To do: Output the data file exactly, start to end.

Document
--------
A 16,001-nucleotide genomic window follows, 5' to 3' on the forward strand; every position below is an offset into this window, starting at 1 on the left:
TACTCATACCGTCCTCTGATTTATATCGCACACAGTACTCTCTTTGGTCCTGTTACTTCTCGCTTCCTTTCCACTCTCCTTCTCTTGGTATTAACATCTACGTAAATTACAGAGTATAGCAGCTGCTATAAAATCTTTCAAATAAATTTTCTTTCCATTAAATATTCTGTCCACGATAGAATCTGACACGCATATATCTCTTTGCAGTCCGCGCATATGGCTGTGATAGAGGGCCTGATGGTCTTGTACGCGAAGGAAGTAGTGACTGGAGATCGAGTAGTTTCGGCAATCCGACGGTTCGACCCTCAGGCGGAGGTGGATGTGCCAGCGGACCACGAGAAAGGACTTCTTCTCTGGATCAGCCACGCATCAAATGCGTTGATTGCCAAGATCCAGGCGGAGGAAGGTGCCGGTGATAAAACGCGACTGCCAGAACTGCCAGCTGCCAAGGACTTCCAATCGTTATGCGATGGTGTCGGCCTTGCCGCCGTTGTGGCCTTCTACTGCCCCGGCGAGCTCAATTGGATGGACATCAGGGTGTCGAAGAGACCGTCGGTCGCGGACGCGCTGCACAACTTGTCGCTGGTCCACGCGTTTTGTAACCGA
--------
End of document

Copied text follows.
A 16,001-nucleotide genomic window follows, 5' to 3' on the forward strand; every position below is an offset into this window, starting at 1 on the left:
TACTCATACCGTCCTCTGATTTATATCGCACACAGTACTCTCTTTGGTCCTGTTACTTCTCGCTTCCTTTCCACTCTCCTTCTCTTGGTATTAACATCTACGTAAATTACAGAGTATAGCAGCTGCTATAAAATCTTTCAAATAAATTTTCTTTCCATTAAATATTCTGTCCACGATAGAATCTGACACGCATATATCTCTTTGCAGTCCGCGCATATGGCTGTGATAGAGGGCCTGATGGTCTTGTACGCGAAGGAAGTAGTGACTGGAGATCGAGTAGTTTCGGCAATCCGACGGTTCGACCCTCAGGCGGAGGTGGATGTGCCAGCGGACCACGAGAAAGGACTTCTTCTCTGGATCAGCCACGCATCAAATGCGTTGATTGCCAAGATCCAGGCGGAGGAAGGTGCCGGTGATAAAACGCGACTGCCAGAACTGCCAGCTGCCAAGGACTTCCAATCGTTATGCGATGGTGTCGGCCTTGCCGCCGTTGTGGCCTTCTACTGCCCCGGCGAGCTCAATTGGATGGACATCAGGGTGTCGAAGAGACCGTCGGTCGCGGACGCGCTGCACAACTTGTCGCTGGTCCACGCGTTTTGTAACCGA